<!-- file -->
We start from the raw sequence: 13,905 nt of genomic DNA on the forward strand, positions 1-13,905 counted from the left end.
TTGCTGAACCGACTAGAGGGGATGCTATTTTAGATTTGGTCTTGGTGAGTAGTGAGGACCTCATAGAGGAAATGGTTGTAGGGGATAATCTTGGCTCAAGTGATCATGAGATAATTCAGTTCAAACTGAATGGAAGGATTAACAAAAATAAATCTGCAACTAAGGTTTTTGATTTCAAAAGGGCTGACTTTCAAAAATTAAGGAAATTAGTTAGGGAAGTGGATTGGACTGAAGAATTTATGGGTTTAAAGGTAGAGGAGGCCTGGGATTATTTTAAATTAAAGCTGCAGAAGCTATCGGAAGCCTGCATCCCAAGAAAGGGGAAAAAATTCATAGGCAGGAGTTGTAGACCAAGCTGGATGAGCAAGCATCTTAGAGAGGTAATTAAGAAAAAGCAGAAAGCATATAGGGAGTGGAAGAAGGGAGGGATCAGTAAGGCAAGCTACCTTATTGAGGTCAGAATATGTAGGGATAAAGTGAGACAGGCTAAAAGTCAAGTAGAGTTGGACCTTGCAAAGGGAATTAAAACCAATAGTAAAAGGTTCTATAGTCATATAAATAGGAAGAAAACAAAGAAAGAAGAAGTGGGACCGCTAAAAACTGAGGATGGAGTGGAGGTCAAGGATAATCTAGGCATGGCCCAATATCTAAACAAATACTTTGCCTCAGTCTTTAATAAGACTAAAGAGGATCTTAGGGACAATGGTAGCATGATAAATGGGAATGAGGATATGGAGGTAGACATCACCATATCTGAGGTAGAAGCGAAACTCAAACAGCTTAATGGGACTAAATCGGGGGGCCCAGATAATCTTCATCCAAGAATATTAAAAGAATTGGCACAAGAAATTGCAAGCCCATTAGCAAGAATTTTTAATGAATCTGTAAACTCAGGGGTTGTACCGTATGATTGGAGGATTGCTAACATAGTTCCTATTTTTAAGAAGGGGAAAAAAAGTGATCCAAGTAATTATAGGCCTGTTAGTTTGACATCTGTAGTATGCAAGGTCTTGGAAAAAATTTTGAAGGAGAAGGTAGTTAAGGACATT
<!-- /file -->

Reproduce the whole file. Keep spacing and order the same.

We start from the raw sequence: 13,905 nt of genomic DNA on the forward strand, positions 1-13,905 counted from the left end.
TTGCTGAACCGACTAGAGGGGATGCTATTTTAGATTTGGTCTTGGTGAGTAGTGAGGACCTCATAGAGGAAATGGTTGTAGGGGATAATCTTGGCTCAAGTGATCATGAGATAATTCAGTTCAAACTGAATGGAAGGATTAACAAAAATAAATCTGCAACTAAGGTTTTTGATTTCAAAAGGGCTGACTTTCAAAAATTAAGGAAATTAGTTAGGGAAGTGGATTGGACTGAAGAATTTATGGGTTTAAAGGTAGAGGAGGCCTGGGATTATTTTAAATTAAAGCTGCAGAAGCTATCGGAAGCCTGCATCCCAAGAAAGGGGAAAAAATTCATAGGCAGGAGTTGTAGACCAAGCTGGATGAGCAAGCATCTTAGAGAGGTAATTAAGAAAAAGCAGAAAGCATATAGGGAGTGGAAGAAGGGAGGGATCAGTAAGGCAAGCTACCTTATTGAGGTCAGAATATGTAGGGATAAAGTGAGACAGGCTAAAAGTCAAGTAGAGTTGGACCTTGCAAAGGGAATTAAAACCAATAGTAAAAGGTTCTATAGTCATATAAATAGGAAGAAAACAAAGAAAGAAGAAGTGGGACCGCTAAAAACTGAGGATGGAGTGGAGGTCAAGGATAATCTAGGCATGGCCCAATATCTAAACAAATACTTTGCCTCAGTCTTTAATAAGACTAAAGAGGATCTTAGGGACAATGGTAGCATGATAAATGGGAATGAGGATATGGAGGTAGACATCACCATATCTGAGGTAGAAGCGAAACTCAAACAGCTTAATGGGACTAAATCGGGGGGCCCAGATAATCTTCATCCAAGAATATTAAAAGAATTGGCACAAGAAATTGCAAGCCCATTAGCAAGAATTTTTAATGAATCTGTAAACTCAGGGGTTGTACCGTATGATTGGAGGATTGCTAACATAGTTCCTATTTTTAAGAAGGGGAAAAAAAGTGATCCAAGTAATTATAGGCCTGTTAGTTTGACATCTGTAGTATGCAAGGTCTTGGAAAAAATTTTGAAGGAGAAGGTAGTTAAGGACATT